INSTITUTE FOR ASTRONOMY
University of Hawaii

Information Bulletin 8

Telescopes

by Dr. Alan T. Tokunaga

1. What are telescopes used for?

The main purpose of a telescope is to collect light. Modern telescopes use a pair of mirrors to collect light and focus it onto an instrument. This instrument, such as a camera with a solid-state detector, then records the information contained in the light.

2. Why are there different types of telescopes at Mauna Kea?

Telescopes are designed and built to gather specific kinds of information at different wavelengths in the electromagnetic spectrum, such as visible, infrared, or millimeter wavelengths. Because the telescopes on Mauna Kea are used to obtain each of these different kinds of information, they have to be different to make the required observations at the highest efficiency possible.

Also, most telescopes on Mauna Kea, like the NASA Infrared Telescope or the Canada-France-Hawaii Telescope, are operated by national or international organizations; others, like the University of Hawaii 2.2-meter telescope and the W. M. Keck Telescope, are managed by institutions. In any case, each operating organization has its own observing goals and has built a telescope to meet those specific observing needs.

University of Hawaii 2.2-meter telescope

3. Is there a best type of telescope?

No; each type of telescope serves a unique purpose and works best at what it is designed to do.

Cross-section of UH 2.2-meter telescope building

4. Do astronomers look through the telescope?

Almost never! Astronomers use detectors that are much more sensitive than the human eye to record incoming light (infrared array detectors or photomultiplier tubes, for example). Because of the special capabilities and sensitivity of these instruments, it is not only unnecessary, but actually inefficient, for astronomers to observe with the naked eye. Also, a TV camera is often attached to the telescope to "see" the sky for the astronomers. Beyond that, computers are used to record and analyze the volumes of information captured by the telescope.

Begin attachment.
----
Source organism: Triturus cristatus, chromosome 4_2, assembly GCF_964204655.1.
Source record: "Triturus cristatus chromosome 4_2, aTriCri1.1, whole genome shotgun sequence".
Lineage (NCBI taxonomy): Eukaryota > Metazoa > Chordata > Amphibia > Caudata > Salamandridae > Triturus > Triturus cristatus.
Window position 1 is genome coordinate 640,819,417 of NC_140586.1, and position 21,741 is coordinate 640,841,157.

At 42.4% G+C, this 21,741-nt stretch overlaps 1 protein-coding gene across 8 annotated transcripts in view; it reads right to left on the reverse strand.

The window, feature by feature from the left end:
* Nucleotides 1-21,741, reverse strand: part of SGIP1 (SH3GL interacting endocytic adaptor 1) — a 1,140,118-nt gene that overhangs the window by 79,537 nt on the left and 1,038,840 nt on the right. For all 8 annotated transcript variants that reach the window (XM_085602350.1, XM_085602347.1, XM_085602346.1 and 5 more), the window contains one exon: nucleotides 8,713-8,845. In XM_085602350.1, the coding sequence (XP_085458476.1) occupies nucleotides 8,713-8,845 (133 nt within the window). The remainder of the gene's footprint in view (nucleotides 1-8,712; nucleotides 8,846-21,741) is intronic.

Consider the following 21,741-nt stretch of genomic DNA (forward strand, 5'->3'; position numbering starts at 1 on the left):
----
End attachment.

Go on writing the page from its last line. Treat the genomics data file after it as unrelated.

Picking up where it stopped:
5. What can astronomers learn from analyzing starlight?

A surprising variety of information can be obtained:

* The composition of a star (what elements it is made from)
* The temperature of a star (how hot it is)
* The pressure of a star's atmosphere (how dense its atmosphere is)
* The velocity of a star (how fast it is moving toward or away from us)
* The distance to a star

By analyzing this information, it is possible to understand how a star is born and dies, and how it evolves inbetween. We can also obtain similar information about the planets, comets, and galaxies--all this from analyzing light!

6. What kind of training do astronomers require?

Astronomy is a branch of physics. To pursue a career in astronomy, you must learn physics, mathematics, astronomy, and computer programming.

7. What job opportunities are there in astronomy?

For every astronomer at work at a large telescope, there are normally 10 or more support people helping to keep the telescope operating. These people include electronics and mechanical technicians and engineers, computer programmers, telescope operators, and maintenance and clerical staff.

Prepared by the Institute for Astronomy, University of Hawaii

For more information or additional copies, write to the
Assistant to the Director
UH Institute for Astronomy
2680 Woodlawn Drive
Honolulu, HI 96822

Acknowledgments: Louise H. Good, Wendy F. Nakano, and Karen M. Rehbock.

© 1995 University of Hawaii Institute for Astronomy
Latest revision July 1995

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